Last week, we shared the recently published Fast Company article featuring our very own Tim Sieck. The focus of that article was When Should You Turn Down a Work Assignment. That article and two other specific situations that we deal with regularly inspired me to write today’s article, Saying No Isn’t Always Bad.
Here are two comments and questions that I hear frequently from clients:
- We keep having to figure out how to do more with less. What suggestions do you have?
- Sometimes when I tell people or employees “No” they get frustrated or angry with me. What can I do?
Sometimes Saying No Isn’t a Bad Thing
Let’s address #1. In today’s world, this is so prevalent. I am not sure I ever encounter employees or companies who say they have so much extra time, resources, and energy that they don’t know what to do with it all. In fact, most of us probably can’t even imagine that.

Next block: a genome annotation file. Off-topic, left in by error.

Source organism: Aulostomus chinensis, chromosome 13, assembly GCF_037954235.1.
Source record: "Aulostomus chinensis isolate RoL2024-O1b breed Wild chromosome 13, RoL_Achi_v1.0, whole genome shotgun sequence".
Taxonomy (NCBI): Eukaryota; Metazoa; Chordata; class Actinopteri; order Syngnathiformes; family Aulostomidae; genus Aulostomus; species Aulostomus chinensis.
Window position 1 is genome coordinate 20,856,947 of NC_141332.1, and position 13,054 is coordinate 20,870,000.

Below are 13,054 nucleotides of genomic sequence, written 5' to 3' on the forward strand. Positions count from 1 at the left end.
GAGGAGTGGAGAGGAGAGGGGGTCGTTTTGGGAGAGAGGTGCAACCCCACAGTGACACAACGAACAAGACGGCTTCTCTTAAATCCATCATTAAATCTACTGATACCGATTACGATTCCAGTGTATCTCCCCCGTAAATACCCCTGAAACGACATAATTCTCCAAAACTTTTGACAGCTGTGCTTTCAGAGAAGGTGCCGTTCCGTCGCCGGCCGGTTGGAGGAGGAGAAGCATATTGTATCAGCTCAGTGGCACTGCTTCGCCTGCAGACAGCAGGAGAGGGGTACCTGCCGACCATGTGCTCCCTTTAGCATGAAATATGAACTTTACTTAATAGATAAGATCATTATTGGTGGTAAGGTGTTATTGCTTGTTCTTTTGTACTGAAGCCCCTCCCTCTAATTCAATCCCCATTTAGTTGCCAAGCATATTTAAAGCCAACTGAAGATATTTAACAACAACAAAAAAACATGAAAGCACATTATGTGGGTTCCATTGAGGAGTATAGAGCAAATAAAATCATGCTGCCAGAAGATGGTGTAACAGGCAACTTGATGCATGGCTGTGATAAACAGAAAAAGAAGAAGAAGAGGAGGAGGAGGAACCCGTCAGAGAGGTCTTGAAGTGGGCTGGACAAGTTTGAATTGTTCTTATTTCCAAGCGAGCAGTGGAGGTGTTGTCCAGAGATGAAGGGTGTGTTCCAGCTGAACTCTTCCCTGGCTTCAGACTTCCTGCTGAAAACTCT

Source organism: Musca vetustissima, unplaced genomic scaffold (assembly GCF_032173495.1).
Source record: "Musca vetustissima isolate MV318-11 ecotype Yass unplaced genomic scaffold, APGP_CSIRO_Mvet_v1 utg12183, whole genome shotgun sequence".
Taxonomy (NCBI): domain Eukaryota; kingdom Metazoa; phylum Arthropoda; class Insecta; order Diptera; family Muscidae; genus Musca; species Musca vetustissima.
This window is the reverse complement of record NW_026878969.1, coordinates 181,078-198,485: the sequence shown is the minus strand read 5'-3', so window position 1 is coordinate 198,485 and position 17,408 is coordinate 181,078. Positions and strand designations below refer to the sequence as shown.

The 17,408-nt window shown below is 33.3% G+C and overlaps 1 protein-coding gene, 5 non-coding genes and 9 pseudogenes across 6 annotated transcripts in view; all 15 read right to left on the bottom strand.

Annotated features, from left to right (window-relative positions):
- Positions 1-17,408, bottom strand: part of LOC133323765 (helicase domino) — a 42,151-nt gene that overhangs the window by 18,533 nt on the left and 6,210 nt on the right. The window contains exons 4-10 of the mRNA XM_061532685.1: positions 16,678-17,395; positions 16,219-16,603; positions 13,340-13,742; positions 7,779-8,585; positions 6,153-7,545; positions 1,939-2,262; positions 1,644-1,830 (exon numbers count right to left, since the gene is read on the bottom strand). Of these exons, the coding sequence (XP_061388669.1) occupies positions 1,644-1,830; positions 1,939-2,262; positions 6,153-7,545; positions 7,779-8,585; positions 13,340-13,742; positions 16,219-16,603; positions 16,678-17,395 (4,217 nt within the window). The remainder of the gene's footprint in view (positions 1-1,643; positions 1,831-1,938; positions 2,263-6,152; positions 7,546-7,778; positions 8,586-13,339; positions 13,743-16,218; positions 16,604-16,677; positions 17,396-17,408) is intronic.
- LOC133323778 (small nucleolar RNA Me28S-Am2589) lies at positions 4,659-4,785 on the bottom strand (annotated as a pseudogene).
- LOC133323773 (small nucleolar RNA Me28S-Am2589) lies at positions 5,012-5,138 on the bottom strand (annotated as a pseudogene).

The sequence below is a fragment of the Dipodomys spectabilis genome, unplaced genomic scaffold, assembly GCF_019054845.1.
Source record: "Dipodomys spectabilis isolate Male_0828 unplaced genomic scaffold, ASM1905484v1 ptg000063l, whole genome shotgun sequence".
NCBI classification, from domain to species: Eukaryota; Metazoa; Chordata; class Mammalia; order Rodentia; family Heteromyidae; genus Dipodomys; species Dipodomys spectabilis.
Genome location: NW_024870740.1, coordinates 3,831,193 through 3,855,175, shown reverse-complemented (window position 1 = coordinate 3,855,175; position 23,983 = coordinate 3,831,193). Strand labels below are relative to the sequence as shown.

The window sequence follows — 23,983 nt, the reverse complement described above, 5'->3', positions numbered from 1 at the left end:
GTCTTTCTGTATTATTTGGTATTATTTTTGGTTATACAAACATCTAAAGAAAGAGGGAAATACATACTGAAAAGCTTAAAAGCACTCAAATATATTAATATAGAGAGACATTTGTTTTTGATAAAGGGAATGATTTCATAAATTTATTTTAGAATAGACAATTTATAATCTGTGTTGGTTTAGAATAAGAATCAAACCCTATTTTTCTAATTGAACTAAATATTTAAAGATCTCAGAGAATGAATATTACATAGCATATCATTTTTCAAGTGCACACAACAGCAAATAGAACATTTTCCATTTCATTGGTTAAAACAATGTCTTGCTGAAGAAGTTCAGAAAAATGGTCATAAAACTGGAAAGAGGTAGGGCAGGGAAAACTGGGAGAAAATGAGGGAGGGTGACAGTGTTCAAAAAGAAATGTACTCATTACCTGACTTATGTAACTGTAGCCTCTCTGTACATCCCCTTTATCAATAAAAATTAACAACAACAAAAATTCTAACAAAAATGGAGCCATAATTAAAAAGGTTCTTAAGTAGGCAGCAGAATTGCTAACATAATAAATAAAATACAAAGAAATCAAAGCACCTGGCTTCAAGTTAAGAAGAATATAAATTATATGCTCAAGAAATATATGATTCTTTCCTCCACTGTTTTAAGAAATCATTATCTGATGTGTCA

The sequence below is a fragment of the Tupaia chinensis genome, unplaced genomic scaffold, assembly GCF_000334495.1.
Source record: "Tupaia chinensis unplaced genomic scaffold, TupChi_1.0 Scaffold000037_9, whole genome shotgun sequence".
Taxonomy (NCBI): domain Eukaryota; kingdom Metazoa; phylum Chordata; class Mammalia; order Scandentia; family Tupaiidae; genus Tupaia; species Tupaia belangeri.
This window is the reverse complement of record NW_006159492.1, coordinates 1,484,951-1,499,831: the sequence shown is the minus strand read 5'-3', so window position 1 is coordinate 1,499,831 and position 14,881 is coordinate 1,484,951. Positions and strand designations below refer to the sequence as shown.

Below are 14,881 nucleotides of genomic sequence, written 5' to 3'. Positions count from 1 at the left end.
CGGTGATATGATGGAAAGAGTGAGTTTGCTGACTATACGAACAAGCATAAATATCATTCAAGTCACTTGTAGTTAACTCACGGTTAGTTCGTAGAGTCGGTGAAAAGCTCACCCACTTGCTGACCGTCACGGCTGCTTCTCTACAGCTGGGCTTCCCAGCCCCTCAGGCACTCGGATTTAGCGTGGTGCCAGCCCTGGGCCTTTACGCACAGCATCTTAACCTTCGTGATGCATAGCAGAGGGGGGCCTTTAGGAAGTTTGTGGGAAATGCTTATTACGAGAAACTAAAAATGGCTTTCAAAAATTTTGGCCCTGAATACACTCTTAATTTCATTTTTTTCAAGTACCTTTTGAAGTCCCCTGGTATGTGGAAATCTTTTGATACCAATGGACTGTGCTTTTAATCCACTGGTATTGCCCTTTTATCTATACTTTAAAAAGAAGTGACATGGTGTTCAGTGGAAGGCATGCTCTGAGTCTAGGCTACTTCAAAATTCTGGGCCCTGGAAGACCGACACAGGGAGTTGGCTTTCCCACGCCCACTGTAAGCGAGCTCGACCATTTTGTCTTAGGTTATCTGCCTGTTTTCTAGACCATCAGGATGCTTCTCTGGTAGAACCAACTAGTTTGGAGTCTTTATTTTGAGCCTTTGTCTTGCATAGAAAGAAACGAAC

So with that being said, sometimes the only way you can control your workload and life is by saying no. Here are some ideas:
- When asked to take on a new project, ask yourself, will this drive the business forward or help my career. If the answer is no, it may be OK to let that project go.
- Being overwhelmed is almost a constant. Turning down or saying no to new opportunities may make things seem more manageable.
How to Say No Without Saying No
Now let’s look at #2. For some people, saying no is a difficult thing to do. Here are a few tips or communication techniques that may help you.
- Not right now. Saying this instead of no leaves the door open. This ends the immediate conversation but it does leave the door open for future discussions.
- That’s an interesting idea. How could you implement that? This takes the pressure off of you and puts it back on the person who is bringing the idea to you.
Let us know what you think! Do you have other ideas on how to say no without saying no? If so, we would love to hear them!